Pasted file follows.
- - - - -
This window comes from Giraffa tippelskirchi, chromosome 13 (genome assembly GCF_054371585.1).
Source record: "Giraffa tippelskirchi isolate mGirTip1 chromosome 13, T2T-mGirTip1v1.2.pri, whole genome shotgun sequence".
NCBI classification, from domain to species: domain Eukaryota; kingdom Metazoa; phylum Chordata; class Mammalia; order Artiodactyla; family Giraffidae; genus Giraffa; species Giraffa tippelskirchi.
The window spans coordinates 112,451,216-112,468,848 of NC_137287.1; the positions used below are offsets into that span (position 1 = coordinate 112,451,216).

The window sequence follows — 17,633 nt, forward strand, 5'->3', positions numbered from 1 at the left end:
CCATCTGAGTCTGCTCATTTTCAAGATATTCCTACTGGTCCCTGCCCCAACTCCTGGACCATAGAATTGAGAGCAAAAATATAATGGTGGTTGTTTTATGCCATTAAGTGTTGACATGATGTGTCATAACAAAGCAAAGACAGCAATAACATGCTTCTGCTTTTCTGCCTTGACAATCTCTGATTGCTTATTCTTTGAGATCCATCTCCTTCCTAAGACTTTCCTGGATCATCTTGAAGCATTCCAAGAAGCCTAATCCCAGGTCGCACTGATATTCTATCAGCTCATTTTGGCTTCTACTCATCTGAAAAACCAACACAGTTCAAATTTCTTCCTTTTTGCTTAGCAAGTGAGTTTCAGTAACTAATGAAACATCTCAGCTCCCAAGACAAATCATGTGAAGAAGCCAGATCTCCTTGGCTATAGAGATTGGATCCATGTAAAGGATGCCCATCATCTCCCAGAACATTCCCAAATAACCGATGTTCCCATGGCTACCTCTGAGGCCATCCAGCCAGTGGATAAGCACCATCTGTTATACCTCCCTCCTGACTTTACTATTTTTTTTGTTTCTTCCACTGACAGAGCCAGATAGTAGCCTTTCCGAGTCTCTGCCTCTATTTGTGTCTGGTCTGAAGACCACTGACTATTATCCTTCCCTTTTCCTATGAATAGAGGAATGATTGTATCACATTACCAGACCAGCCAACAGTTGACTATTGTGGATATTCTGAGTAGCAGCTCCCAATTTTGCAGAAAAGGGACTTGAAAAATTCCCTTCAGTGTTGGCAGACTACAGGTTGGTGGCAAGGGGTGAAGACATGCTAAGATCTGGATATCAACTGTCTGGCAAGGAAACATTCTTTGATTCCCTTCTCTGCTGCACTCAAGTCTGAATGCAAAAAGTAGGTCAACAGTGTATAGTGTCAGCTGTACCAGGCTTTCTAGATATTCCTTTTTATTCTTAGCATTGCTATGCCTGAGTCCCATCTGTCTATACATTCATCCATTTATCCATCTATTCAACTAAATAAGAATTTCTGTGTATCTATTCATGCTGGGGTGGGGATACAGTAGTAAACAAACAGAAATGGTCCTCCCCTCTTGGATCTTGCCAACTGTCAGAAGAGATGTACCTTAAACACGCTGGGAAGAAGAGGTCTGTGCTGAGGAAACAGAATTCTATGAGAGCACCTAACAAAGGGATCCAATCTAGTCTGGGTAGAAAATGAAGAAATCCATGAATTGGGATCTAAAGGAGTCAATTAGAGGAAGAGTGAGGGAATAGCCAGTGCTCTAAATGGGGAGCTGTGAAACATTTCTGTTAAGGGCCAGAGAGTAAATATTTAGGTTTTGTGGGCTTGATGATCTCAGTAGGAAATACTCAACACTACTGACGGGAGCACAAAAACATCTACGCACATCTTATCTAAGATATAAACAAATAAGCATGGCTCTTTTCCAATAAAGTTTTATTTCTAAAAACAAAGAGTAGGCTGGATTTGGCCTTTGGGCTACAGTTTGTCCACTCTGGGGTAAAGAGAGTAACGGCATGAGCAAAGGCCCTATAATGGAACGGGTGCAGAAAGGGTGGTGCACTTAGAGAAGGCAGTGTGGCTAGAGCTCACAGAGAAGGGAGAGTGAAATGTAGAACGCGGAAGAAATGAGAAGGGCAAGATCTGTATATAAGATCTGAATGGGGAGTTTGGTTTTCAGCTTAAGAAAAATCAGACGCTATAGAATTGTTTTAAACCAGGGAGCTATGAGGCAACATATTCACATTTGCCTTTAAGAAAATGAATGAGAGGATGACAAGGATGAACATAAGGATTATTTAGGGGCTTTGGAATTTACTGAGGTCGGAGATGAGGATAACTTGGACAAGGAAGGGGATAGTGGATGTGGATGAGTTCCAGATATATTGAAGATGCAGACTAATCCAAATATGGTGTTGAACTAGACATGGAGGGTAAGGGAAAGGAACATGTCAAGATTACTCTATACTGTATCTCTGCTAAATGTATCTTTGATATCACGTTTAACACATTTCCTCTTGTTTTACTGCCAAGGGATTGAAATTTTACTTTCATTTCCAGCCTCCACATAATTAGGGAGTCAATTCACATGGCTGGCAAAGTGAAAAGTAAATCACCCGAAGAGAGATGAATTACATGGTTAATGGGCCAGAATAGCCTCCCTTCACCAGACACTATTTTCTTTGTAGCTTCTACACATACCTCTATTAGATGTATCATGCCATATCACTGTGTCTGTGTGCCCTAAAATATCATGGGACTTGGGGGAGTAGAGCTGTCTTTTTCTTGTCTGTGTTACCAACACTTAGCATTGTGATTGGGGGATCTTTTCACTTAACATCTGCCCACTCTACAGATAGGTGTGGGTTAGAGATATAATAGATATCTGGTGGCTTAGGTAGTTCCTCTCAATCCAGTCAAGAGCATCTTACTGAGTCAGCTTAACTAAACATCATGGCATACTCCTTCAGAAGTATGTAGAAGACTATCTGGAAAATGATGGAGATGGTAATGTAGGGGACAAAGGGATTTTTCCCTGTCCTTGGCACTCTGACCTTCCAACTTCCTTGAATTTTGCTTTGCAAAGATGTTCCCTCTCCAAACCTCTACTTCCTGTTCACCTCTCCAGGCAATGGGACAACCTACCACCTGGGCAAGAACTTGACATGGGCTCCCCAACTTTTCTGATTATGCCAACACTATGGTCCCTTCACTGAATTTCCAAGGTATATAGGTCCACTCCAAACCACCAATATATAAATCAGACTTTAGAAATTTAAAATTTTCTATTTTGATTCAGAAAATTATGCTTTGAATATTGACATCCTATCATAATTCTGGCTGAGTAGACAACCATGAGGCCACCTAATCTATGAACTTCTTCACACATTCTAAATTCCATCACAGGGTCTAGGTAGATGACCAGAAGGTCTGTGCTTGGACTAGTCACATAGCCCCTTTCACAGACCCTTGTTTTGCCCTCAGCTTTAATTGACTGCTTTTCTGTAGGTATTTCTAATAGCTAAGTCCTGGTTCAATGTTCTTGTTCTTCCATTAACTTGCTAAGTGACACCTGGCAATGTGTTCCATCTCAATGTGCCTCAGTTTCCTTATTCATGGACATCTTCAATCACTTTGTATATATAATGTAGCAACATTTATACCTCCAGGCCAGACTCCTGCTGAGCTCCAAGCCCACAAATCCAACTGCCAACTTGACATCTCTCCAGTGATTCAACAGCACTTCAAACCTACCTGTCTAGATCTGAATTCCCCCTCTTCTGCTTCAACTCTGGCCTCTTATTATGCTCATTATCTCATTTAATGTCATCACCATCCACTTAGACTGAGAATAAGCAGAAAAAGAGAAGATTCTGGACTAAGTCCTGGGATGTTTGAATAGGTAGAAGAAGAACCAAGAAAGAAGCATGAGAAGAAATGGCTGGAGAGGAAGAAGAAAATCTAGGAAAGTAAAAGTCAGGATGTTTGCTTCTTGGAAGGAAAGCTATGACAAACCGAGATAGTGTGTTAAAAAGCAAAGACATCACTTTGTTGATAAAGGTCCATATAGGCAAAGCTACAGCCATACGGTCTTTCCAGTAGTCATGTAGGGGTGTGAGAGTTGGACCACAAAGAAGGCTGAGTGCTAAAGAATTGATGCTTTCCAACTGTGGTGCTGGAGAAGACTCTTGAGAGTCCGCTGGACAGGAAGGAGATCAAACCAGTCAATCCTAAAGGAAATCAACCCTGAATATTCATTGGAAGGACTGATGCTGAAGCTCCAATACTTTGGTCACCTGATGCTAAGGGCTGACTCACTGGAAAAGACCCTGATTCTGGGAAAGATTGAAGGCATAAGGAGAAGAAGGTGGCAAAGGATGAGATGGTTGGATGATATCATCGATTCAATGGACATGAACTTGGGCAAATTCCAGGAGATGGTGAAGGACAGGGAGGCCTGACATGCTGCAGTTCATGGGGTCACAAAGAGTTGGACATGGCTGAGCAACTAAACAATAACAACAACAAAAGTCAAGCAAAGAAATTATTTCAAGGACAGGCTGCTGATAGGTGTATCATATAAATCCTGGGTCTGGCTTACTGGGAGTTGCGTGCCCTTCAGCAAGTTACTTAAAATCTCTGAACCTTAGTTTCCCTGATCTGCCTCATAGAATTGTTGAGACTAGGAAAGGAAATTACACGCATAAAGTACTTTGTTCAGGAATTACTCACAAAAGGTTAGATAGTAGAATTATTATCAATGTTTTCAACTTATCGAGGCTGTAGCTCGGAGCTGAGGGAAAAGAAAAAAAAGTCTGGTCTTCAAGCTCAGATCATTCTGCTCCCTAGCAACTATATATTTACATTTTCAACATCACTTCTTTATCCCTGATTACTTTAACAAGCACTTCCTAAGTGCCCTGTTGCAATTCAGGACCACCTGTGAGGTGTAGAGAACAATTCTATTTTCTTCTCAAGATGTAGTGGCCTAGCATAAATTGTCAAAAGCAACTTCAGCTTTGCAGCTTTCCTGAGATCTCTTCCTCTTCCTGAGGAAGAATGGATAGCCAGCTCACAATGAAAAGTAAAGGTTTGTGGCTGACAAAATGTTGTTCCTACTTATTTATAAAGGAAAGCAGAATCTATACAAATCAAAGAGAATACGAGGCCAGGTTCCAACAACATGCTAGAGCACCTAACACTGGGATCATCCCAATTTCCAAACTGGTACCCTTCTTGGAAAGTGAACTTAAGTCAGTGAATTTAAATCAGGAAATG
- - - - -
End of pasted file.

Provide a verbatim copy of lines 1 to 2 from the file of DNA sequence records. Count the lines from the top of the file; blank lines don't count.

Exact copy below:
This window comes from Giraffa tippelskirchi, chromosome 13 (genome assembly GCF_054371585.1).
Source record: "Giraffa tippelskirchi isolate mGirTip1 chromosome 13, T2T-mGirTip1v1.2.pri, whole genome shotgun sequence".